Lindsay Stordahl

Tuesday 25th of June 2019

So sorry to hear you're dealing with all this. I hope they're able to take the dog back very soon.


Monday 22nd of August 2016

Yes, it happened... and was almost eerily similar for us. A different breed of dog, true, but so many things in this story are similar.. even the age of the dog when we got her. Our dog, thankfully, didn't go on to kill anything but my chickens.. but she was becoming progressively more dangerous despite my very best efforts. My husband knew something was wrong after two weeks.. but I stubbornly hung on, convinced she would be a great dog if I just kept trying. I finally drew the line when she began growling at my children with absolutely no provocation whatsoever (trust me, I wanted there to be one.. some excuse I could have understood). Like the author of the story, I chose to find another situation for her with full disclosure, rather than to put her down.. and to this day, I don't know if I made the right choice. The hardest part, for me, was accepting that it wasn't my fault.. I'm still not sure if I've entirely accepted that, and dog bite stats, better understanding of her breed, even reading other horror stories has never quite absolved me of my guilt over the failure. We are blessed to have purchased a border collie about six months after the last incident .. and he's had to teach me to trust dogs - and myself - all over again.

Renchan Li

Saturday 24th of January 2015

I greatly appreciate Lindsay's mentioning this article on her Facebook page. I have read the linked "The Wrong Dog" article by Erica-Lyunn Huberty. I guess that everyone might have heard one or two of others' sad stories. I personally feel that it might be a special case: The dog might need a mental evaluation, but I will be carefully optimistic on most dogs. If looking for the murder news closely, one could find the news of people killing people everyday; we don't know how dogs will defend their killing behaviors, but people often can defend themselves in the court.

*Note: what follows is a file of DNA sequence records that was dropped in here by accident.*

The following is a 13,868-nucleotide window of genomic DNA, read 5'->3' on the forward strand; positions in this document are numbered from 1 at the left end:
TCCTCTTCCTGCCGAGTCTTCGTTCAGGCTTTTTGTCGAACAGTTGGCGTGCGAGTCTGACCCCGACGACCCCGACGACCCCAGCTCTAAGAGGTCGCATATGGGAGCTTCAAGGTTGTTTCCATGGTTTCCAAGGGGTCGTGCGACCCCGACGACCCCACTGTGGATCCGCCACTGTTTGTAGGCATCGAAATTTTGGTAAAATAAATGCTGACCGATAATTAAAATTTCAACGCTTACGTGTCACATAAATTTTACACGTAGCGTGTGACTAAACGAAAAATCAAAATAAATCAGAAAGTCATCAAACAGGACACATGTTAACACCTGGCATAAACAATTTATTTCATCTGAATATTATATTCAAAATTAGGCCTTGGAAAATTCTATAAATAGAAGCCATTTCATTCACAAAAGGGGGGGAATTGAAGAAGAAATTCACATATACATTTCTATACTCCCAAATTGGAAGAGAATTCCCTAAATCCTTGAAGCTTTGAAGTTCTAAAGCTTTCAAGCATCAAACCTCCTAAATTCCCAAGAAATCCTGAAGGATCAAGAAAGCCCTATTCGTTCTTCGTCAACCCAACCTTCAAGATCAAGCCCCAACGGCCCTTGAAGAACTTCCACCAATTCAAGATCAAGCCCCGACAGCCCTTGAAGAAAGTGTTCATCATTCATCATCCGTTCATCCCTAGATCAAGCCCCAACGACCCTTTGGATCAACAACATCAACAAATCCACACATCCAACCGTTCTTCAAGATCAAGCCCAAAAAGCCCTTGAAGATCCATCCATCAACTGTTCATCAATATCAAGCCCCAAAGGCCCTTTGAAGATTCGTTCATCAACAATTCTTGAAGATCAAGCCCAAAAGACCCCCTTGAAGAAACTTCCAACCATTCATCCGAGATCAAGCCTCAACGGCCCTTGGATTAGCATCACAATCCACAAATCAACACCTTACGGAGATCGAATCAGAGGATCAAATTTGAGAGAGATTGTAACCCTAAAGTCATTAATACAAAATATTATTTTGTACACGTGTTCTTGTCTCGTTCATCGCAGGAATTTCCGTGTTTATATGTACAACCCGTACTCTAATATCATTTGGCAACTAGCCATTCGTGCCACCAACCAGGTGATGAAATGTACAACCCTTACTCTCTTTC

Lindsay Stordahl

Saturday 24th of January 2015

I'm so glad you read the article.


Saturday 24th of January 2015

I felt crazy emotions after adopting Bruce. IMO, he should never have been pulled, never been adopted out. I should have swallowed my pride and returned him to rescue. Lesson learned, as I now love the big jerk, but must always be careful.

Lindsay Stordahl

Saturday 24th of January 2015

Oh Bruce!


Friday 23rd of January 2015

Just yesterday, a trainer I follow on facebook posted.this encouraging message:

The lady with the Lab had a choice of hiring a different trainer if she didn't trust the advice of the rescue trainer, even if it was free. From the article it doesn't seem the Lab lady followed even Cesar Millan's advice: exercise, discipline, affection. People want to have it easy and like to blame others. "I felt enraged at the rescue woman, foster mother and trainer."

Lindsay Stordahl

Friday 23rd of January 2015

Yes, good points! I am not familiar with that trainer, but he sounds like he knows his stuff, and I just watched the video you linked to.

I felt bad for the essay's writer. I could relate to her, but of course we only hear her side and she makes a lot of mistakes.